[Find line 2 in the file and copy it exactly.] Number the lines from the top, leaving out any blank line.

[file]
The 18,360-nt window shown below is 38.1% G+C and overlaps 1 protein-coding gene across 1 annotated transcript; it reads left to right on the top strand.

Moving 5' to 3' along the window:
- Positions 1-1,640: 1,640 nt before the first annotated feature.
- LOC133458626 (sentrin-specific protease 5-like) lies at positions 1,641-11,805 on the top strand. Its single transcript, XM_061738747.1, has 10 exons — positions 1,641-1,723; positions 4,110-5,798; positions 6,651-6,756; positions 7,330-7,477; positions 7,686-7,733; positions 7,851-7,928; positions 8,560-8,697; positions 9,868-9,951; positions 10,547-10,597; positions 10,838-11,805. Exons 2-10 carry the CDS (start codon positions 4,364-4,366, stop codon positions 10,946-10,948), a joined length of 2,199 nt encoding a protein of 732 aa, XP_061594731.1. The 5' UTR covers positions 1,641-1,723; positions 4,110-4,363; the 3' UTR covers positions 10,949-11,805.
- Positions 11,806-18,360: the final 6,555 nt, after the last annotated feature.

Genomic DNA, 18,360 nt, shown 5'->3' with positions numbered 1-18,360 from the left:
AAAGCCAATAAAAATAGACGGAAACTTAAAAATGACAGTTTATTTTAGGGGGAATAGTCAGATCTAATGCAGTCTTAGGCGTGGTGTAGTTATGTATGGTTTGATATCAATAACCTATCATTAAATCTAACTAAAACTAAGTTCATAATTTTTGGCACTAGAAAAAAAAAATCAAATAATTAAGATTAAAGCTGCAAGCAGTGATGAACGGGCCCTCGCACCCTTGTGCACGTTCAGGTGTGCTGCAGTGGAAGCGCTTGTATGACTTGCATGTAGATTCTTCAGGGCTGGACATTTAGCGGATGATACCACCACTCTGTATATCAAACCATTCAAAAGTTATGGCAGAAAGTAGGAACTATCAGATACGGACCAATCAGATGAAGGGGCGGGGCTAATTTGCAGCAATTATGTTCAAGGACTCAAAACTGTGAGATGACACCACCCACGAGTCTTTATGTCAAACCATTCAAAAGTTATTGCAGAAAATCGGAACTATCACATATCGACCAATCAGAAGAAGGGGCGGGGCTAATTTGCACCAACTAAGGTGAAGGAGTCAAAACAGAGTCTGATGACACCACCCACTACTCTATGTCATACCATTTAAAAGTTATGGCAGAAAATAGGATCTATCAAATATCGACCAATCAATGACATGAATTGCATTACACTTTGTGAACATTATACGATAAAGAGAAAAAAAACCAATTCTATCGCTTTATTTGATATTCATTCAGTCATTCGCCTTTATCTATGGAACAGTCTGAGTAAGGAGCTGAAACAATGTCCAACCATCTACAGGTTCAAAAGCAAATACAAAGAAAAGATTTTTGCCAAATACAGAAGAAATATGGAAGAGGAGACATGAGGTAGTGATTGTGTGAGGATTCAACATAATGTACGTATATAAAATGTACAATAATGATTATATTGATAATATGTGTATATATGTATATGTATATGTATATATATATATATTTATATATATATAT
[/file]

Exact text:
Moving 5' to 3' along the window: